Feeder Calf Board Sales
The Mississippi Homeplace Producer Sale and the Cattlemen's Exchange Sales are auctions managed as board sales by marketing cattle while they are not on site. Each lot is represented by video or picture that is shown while that lot sells. The video or picture, along with a full description of each lot, are available to potential buyers and the general public prior to sale day.
The primary advantage of these sales is that they accommodate a large number of feeder calves that might not all be ready to ship on a certain day by giving the flexibility to arrange for future delivery. Another advantage is offering all cattle in load-lots made up of single or multiple consignments of uniform calves. These consignments are received from across the state and loads are assembled with regard to region and type of cattle. Pencil shrinks agreed to for these sales capture several dollars per head that would be lost in some other marketing scenarios. Other advantages include reduced handling and comingling prior to shipping and the ability to establish a reputation that could bring the same buyer year after year, willing to pay more for calves from producers whose cattle have performed well in the past.
Previous Sale Results
2018 Sale Results
8 full loads varying in weight, type, and management were sold in 8 lots. Cattle were sold with a 2 percent shrink, unless otherwise noted, and a $0.05 slide. On the mixed lots, heifers sold 10 cents back of the steers.
Feeder Steers: Bulk Medium and Large 1 and 2:
1 pot-load 850 lbs: 140.25;
2 pot loads 700-725 lbs: 145.00-145.75
1 pot-loads 625 lbs: 150.00
Mixed Feeder Steers and Heifers (steer prices listed):
Bulk Medium and Large 1 and 2:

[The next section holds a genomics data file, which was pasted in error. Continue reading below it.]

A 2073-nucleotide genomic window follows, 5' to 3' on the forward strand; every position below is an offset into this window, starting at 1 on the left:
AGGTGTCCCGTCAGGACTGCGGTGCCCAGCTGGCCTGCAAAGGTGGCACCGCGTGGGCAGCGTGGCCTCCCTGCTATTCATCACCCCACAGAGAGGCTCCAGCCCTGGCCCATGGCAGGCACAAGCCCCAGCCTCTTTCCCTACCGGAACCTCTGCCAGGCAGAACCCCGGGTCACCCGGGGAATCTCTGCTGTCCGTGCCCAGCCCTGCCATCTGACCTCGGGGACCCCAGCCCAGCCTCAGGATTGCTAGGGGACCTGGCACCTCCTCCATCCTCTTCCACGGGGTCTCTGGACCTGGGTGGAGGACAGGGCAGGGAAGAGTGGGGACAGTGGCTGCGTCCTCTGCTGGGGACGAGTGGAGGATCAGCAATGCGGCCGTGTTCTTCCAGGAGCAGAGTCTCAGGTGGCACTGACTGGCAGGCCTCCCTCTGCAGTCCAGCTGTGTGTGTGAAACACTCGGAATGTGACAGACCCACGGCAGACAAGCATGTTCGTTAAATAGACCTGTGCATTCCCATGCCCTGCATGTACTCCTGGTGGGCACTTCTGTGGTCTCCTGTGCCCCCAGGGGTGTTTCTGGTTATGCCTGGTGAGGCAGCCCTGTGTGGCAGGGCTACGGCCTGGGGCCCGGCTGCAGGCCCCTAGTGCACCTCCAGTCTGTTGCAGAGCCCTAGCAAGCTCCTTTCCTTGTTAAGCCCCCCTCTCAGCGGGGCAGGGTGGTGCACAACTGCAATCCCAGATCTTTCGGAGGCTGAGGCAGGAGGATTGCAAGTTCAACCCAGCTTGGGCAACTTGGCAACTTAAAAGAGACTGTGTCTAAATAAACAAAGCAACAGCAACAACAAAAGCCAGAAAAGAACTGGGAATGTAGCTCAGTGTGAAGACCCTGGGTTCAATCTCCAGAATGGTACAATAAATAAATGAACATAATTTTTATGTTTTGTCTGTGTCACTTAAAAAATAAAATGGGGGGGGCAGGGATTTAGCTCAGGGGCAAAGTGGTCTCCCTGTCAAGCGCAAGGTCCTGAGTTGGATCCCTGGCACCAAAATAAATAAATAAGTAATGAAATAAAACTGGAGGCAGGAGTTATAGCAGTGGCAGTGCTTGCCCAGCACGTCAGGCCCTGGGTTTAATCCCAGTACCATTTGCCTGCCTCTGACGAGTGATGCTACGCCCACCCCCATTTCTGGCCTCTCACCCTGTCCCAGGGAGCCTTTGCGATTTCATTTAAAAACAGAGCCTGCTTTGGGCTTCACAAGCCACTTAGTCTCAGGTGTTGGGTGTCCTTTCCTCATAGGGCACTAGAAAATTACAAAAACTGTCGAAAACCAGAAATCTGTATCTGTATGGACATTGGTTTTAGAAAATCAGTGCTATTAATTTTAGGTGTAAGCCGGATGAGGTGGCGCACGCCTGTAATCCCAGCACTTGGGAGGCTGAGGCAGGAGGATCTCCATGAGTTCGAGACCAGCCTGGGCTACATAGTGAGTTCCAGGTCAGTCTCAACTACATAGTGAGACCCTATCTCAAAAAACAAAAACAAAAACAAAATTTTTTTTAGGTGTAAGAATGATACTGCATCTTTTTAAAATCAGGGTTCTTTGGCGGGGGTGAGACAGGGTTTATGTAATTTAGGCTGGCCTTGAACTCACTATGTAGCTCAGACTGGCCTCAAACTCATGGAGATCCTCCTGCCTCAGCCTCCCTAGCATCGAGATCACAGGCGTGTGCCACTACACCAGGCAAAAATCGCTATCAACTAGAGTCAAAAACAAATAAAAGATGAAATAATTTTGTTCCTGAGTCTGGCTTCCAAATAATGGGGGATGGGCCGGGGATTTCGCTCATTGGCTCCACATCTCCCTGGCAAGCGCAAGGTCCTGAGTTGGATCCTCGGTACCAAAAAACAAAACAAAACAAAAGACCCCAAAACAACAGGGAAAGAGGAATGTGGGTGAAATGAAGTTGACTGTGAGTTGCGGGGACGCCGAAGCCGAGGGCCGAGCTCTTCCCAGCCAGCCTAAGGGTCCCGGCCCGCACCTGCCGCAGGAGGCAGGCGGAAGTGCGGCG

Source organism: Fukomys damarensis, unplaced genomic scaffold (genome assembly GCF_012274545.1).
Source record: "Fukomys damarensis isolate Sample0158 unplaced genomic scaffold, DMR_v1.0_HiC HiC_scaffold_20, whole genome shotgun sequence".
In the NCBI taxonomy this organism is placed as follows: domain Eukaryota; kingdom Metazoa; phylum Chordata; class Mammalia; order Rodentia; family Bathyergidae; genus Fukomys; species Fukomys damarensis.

2 pot-loads 700-770 lbs 141.00-145.00;
2 pot-loads 600-625 lbs 148.50-151.75;
Upcoming Feeder Calf Board Sale Information
For the first 15 years of their marriage, Ted and Janet Parker lived off one income. She made the living, and nearly every penny he made as a beef cattle farmer went right back into growing their farm.
Mississippi State University experts see a positive outlook for the state’s beef cattle industry, with prices at profitable levels and herd numbers up.
Agricultural clients met with Mississippi State University personnel to discuss research and education needs during the annual Producer Advisory Council Meeting for the southwest region February 20.
Producers of grass-fed beef cattle will learn the latest recommendations for producing high quality and profitable livestock.
The first shipment of U.S. beef to China in more than 13 years reached its destination in June, and Mississippi cattle producers are beginning to see modest rewards of new market access.
Current cattle prices in Mississippi are up from a year ago. Lightweight cattle are $1.67 per pound, while heavyweight feeder cattle are around $1.35 per pound. A year ago, lightweight cattle were $1.55 per pound, and heavyweight cattle were in the range of $1.17 per pound.
“The cattle market has exhibited strong demand through most of 2017 despite the increased supply of cattle in the U.S.,” said Josh Maples, an agricultural economist with the Mississippi State University Extension Service. “Prices have generally decreased over the past month, which is due to a combination of seasonal factors and the increased supply.”
On his Rolling Fork farm, Bill Rutherford is living the life he dreamed of as a child. (Photo by Kevin Hudson)
See what's new in Extension: Gather for First Extension Beef-Production Workshop, the Food Factor Goes Digital, Extension Professionals Share Expertise, and Extension Offers New HappyHealthy Program.
Greg Chambers is one Mississippi producer who’s focused on innovating. Whether he’s growing soybeans and wheat on his Prentiss County property or raising cattle and goats on other acres, Chambers is always looking for a better, more efficient way of doing things.
The people who know Virgil Walker look up to him. The Covington County native is a leader for his church and several local organizations. He loves his wife, his children, and his grandchildren, and he values his way of life.
“It’s just in my blood to walk out and see a cow on my farm,” he says on a humid, late-summer afternoon. “It’s five generations, counting my son’s kids. The one who’s 9 or 10, I gave her a calf, and she wants to come every day to look at it. I believe she’ll be the one to come and live on the farm. It would be rewarding for me. Where I’m living, I’ve been here for 50 years.”